Mr. HoleHead’s Warped Dimension Short Film Review: The Song of Her (2019)

September 16, 2020

Written by DanXIII

Daniel XIII; the result of an arcane ritual involving a King Diamond album, a box of Count Chocula, and a copy of Swank magazine, is a screenwriter, director, producer, actor, artist, and reviewer of fright flicks…Who hates ya baby?

In a dystopian, or is that draconian… hell let’s just say it’s both… anyway, in a dystopian/draconian era, Flora (Yelena Ferrer) spends her time playing organ in a titanic, seemingly abandoned church… well that, and hooking Chi (Sui Nakashima) up to a scanner cum torture device called Goda, and grilling her for info, as well as playing armchair therapist to her victim.

Naturally the two fall in love, much to the chagrin of Flora’s superior, General Stewart Bailey (Ravin Patterson) who maims Flora with the ol’ cigarette to the putrid peeper bag! Anyway, things come to a head, and soon the two find themselves at the mercy of Satanic mother fucker Lord Goody (Bruce Hermann), but is all hope really lost?

The Song of Her is one delicious slice of sinister short film (this picture runs about 21 minutes) perfection! Coming off as a bit like a “What if Bram Stoker wrote 1984?” affair, this flick is a deft blend of Gothic imagery and low-tech police state potboiler that swirls and gels into a tale of pleasure and pain (and the incestuous relationship between the two), socio-political commentary, and good ol’ rock solid world building that presents the viewer with a world we sure as hell wouldn’t want to live in, but is fascinating to tarry in… well, we mostly don’t live in this world anyhow…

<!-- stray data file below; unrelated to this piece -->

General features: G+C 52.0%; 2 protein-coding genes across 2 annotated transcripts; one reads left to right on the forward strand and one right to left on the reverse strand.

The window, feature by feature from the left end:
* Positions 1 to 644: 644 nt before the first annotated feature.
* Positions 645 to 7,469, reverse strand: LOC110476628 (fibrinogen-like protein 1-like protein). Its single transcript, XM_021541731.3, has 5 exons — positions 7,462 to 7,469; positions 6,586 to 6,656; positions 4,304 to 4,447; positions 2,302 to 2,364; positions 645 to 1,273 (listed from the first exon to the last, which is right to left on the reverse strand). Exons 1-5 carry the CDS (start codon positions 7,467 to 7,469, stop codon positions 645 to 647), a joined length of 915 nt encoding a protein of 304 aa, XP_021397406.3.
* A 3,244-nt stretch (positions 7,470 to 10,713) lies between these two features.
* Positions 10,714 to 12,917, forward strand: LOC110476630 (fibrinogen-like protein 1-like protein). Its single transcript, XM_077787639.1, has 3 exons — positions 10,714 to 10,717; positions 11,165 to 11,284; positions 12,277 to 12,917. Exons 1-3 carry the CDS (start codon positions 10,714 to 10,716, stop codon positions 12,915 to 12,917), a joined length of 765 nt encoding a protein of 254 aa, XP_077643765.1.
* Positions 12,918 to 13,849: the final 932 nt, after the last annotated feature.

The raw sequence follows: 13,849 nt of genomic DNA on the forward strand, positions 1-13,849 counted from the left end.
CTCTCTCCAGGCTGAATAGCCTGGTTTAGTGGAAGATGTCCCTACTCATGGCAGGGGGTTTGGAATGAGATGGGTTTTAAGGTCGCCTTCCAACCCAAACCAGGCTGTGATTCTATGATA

All of the above comes in a wonderfully chiaroscuro package, as writer/director Rodney Ferrer presents this yarn in gorgeous black and white, which gives the world presented a cold, industrial feel… even if the dilapidated environs are peppered with stained glass windows, pipe organs, and naked flesh.

There is also a wickedly wonderful horror undertone to this story, as Goody may be the Devil (or an agent thereof), a vampire, or some unholy combination of the two. Regardless, he’s a demonic dude not to be fucked with lightly, and the mere mention of his name early in the film creates an almost urban legend vibe to his very existence. It was a well done bit of mythology, and made the third act all the more tension-packed!

Bottom line, The Song of Her is a fantastic lil’ fright flick filled to the brim with thoughtful BDSM overtones, plenty of  ‘old, dark house’ ambiance, and a nice jolt of Orwellian paranoia!

*The Song of Her plays Sunday, September 27th as part of the Mr. HoleHead’s Warped Dimension film festival’s Dark Rainbow short film showcase!





Share This Article

You May Also Like…